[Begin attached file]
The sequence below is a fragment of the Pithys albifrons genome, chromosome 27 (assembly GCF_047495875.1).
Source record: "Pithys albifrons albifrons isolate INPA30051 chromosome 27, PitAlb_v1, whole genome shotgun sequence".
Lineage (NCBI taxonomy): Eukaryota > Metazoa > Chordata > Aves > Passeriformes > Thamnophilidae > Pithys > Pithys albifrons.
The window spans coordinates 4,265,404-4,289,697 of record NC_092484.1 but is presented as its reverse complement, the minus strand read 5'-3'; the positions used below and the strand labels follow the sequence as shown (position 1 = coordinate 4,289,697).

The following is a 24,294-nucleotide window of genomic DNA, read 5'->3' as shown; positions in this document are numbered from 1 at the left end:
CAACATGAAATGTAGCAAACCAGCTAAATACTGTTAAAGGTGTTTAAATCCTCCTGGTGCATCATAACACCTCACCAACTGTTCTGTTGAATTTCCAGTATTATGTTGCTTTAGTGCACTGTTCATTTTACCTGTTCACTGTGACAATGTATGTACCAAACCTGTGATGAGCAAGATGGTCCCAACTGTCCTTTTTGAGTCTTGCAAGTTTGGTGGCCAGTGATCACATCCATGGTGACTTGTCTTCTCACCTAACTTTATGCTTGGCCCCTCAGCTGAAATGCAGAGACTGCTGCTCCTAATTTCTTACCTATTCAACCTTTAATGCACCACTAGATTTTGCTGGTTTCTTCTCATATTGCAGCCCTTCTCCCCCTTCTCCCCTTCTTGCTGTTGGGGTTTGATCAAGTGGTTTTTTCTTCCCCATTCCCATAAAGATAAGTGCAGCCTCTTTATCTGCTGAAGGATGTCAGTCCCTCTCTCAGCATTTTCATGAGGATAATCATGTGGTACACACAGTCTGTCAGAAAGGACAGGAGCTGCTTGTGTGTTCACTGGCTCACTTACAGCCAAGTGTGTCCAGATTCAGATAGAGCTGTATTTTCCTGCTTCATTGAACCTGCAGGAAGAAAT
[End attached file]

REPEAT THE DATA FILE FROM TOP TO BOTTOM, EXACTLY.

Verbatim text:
The sequence below is a fragment of the Pithys albifrons genome, chromosome 27 (assembly GCF_047495875.1).
Source record: "Pithys albifrons albifrons isolate INPA30051 chromosome 27, PitAlb_v1, whole genome shotgun sequence".
Lineage (NCBI taxonomy): Eukaryota > Metazoa > Chordata > Aves > Passeriformes > Thamnophilidae > Pithys > Pithys albifrons.
The window spans coordinates 4,265,404-4,289,697 of record NC_092484.1 but is presented as its reverse complement, the minus strand read 5'-3'; the positions used below and the strand labels follow the sequence as shown (position 1 = coordinate 4,289,697).

The following is a 24,294-nucleotide window of genomic DNA, read 5'->3' as shown; positions in this document are numbered from 1 at the left end:
CAACATGAAATGTAGCAAACCAGCTAAATACTGTTAAAGGTGTTTAAATCCTCCTGGTGCATCATAACACCTCACCAACTGTTCTGTTGAATTTCCAGTATTATGTTGCTTTAGTGCACTGTTCATTTTACCTGTTCACTGTGACAATGTATGTACCAAACCTGTGATGAGCAAGATGGTCCCAACTGTCCTTTTTGAGTCTTGCAAGTTTGGTGGCCAGTGATCACATCCATGGTGACTTGTCTTCTCACCTAACTTTATGCTTGGCCCCTCAGCTGAAATGCAGAGACTGCTGCTCCTAATTTCTTACCTATTCAACCTTTAATGCACCACTAGATTTTGCTGGTTTCTTCTCATATTGCAGCCCTTCTCCCCCTTCTCCCCTTCTTGCTGTTGGGGTTTGATCAAGTGGTTTTTTCTTCCCCATTCCCATAAAGATAAGTGCAGCCTCTTTATCTGCTGAAGGATGTCAGTCCCTCTCTCAGCATTTTCATGAGGATAATCATGTGGTACACACAGTCTGTCAGAAAGGACAGGAGCTGCTTGTGTGTTCACTGGCTCACTTACAGCCAAGTGTGTCCAGATTCAGATAGAGCTGTATTTTCCTGCTTCATTGAACCTGCAGGAAGAAAT